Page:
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[liberationtech] Snakeoil and suspicious encryption services

Aymeric Vitte vitteaymeric at
Tue Jul 22 04:06:36 PDT 2014

Thanks for your comments, please see mine below.

Le 22/07/2014 03:40, coderman a écrit :
> On Mon, Jul 21, 2014 at 5:52 PM, Aymeric Vitte <vitteaymeric at> wrote:
>> ... including your focus on elementary mitm
>> issue, your arguments and judgement are so basic that I am wondering why I
>> am answering it, you should do some reading, and if you can trivially defeat
>> Peersm, then just show us how
> problems with js crypto:
> - side channels / non constant run time
> - lack of access to robust entropy sources

True, or you have to trust your OS prng, but you can imagine solutions. 
For example Peersm is establishing multiple circuits inside the Tor 
network, those that have already tried this know there are a lot of 
impredictable events that can occur during this process (due to the 
instability of some nodes, not responding or with random delays, or 
wrongly, or randomely breaking circuits, etc), so an idea would be to 
use this for entropy.

> - unless delivered over pinned HTTPS with CSP vulnerable to mitm attack

I am not sure pinned https is really the solution, what I would like to 
have is to clearly identify the certificate of the person I am talking 
to (using again third parties and different communication channels), in 
practice that's impossible today given the number of certificates used 
by major companies (using Cert Patrol to watch this, it's incredible how 
day after day this mess is growing up), but possible for an app like 
Peersm which is using only one certificate.

So, I have insisted quite a lot of time in WebCrypto to get a feature so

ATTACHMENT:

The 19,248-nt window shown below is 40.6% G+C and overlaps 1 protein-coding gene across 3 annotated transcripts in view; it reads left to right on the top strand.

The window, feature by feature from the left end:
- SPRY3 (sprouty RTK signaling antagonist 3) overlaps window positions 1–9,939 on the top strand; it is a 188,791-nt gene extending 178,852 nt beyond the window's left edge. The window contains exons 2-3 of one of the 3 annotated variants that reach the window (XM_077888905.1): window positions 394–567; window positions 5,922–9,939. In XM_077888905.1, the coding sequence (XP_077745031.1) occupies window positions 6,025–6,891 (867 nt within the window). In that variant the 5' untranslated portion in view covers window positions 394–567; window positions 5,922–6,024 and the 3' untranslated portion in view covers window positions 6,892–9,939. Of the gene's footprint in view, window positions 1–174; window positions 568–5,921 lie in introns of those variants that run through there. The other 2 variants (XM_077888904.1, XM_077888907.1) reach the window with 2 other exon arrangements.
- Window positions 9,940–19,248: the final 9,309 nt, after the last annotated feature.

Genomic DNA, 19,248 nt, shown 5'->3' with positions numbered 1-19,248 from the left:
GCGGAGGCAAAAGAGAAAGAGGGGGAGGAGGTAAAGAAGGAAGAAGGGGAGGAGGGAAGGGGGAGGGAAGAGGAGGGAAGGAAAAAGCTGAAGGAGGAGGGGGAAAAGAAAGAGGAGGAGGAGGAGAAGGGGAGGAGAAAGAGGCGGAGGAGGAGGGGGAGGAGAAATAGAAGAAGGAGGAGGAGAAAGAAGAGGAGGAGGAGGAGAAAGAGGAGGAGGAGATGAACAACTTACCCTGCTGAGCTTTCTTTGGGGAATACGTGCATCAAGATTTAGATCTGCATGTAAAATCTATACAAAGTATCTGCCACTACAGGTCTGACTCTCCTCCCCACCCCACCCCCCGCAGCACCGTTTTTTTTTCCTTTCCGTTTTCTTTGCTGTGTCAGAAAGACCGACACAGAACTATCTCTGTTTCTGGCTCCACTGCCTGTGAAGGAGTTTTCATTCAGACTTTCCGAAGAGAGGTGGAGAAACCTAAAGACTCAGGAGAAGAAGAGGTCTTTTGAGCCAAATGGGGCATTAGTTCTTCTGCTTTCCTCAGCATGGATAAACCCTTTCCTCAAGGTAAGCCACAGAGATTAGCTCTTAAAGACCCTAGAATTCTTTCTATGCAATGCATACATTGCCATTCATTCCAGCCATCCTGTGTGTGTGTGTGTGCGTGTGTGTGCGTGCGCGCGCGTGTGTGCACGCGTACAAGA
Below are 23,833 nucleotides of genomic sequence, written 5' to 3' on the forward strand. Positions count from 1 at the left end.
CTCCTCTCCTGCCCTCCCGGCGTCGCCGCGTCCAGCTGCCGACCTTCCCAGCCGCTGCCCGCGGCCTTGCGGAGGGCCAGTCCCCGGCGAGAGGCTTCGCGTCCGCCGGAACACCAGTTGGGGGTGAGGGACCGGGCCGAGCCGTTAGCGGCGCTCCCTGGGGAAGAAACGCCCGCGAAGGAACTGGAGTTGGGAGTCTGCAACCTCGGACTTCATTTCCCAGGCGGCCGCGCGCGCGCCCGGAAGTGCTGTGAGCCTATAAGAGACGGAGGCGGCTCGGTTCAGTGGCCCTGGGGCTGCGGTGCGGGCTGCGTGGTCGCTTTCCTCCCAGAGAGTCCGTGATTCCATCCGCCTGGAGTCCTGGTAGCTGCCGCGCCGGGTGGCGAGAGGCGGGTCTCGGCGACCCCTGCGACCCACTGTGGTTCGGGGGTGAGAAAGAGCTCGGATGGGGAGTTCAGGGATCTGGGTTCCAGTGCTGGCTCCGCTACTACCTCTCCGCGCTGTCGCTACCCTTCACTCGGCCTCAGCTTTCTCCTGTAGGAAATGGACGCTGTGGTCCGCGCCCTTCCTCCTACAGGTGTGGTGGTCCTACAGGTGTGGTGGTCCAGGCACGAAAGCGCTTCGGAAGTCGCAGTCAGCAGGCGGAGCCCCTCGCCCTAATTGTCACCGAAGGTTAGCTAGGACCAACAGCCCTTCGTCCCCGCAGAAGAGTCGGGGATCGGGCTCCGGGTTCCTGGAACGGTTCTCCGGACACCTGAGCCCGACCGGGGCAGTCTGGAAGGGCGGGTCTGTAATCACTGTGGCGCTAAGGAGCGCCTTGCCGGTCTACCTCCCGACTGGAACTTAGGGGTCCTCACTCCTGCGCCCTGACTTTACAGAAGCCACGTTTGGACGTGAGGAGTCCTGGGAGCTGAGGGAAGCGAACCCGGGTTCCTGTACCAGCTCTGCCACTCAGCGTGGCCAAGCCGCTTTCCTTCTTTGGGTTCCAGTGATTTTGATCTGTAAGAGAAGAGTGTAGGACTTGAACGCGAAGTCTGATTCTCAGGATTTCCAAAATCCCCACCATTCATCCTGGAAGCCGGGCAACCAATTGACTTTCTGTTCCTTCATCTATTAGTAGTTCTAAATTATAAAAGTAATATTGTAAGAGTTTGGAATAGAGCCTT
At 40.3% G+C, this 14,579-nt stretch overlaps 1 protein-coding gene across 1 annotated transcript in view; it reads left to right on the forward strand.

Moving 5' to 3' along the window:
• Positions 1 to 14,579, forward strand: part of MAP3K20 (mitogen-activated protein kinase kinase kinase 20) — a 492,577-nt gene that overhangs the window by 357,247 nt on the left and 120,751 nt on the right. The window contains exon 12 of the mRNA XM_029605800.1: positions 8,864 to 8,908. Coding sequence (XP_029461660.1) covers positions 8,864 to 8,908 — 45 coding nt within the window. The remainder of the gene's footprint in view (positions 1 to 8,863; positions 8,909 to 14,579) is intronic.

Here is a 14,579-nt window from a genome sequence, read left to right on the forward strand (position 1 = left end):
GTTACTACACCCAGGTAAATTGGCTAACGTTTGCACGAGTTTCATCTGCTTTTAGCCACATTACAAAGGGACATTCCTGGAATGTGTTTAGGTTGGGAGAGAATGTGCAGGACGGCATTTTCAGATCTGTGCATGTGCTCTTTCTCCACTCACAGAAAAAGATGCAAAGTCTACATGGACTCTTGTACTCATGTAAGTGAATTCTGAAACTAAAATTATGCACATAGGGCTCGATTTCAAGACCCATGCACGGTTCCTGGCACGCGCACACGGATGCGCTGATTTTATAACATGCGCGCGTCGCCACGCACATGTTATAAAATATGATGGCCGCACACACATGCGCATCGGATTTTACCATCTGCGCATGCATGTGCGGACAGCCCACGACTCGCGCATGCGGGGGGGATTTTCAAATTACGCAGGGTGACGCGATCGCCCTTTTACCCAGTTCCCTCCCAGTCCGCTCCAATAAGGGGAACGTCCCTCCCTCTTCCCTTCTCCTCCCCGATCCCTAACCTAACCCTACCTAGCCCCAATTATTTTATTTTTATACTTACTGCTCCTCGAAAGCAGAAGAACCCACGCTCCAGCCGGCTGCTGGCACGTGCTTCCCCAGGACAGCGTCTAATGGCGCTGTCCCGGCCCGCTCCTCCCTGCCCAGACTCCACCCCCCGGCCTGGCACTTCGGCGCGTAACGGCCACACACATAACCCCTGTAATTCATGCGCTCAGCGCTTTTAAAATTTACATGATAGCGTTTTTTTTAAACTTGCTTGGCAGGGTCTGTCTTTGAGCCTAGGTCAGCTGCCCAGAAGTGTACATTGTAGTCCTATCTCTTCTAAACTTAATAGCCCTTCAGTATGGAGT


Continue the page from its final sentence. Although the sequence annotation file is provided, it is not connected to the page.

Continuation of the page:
we can expose ssl/tls certificates in js and then check the certificates 
(notwithstanding the fact that this feature can be hacked by some code 
injections, but in the context of Peersm for example this would not 
apply), without success.

And as I previously wrote CSP is more protecting the sites than the 
users, anyway this does not apply again for Peersm, there are no issues 
of content loading when you have the whole code locally.

> - unless an extension, vulnerable to code injection or malicious servers

Yes in general, no for Peersm.

> - even as extension, keeps keys in address space of browser with rich
> attack surface. (this is true for SSL/TLS as well)

The extension can be mitmed when you get it or update it, as well as its 

> contrast this with a configuration where key material is kept isolated
> from the rich browser attack surface through low level protections,
> e.g. Qubes throwaway browser app vm talking to hidden service.  A
> separate Tor VM would contain keys for your client on the network and
> accessing hidden sites, while the vulnerability rich browser speaks
> over this transparent channel managed outside its purview.
> for advanced threats, isolation and defense in depth are paramount.
> peersm is inherently limited in this regard, not matter how many other
> pitfalls it successfully avoids.

No, there is no story of stored keys for Peersm, if you look at the 
final specs [1] the keys are generated for each session, it has a cost 
but for plenty of reasons including fingerprinting you can not use the 
same keys.

It will not be stored and/or use the isolation concepts of WebCrypto, 
again since Peersm does not interact with anything else than itself it's 
impossible to get the keys, unless there is a physical attack on your 

I have not studied right now what it would take to have hidden services 
from the browsers.

> unfortunately strong isolation and defense in depth are even more
> difficult to make easy to use, once again highlighting the
> complexities of usability and security in privacy enhancing
> technologies.

Still OK and happy that people challenge Peersm concepts if issues and 
ways of improvements can be found.

But not OK for people just to deny it based on the fact that it's 
javascript inside browsers.


> best regards,

Peersm :
node-Tor :
GitHub :

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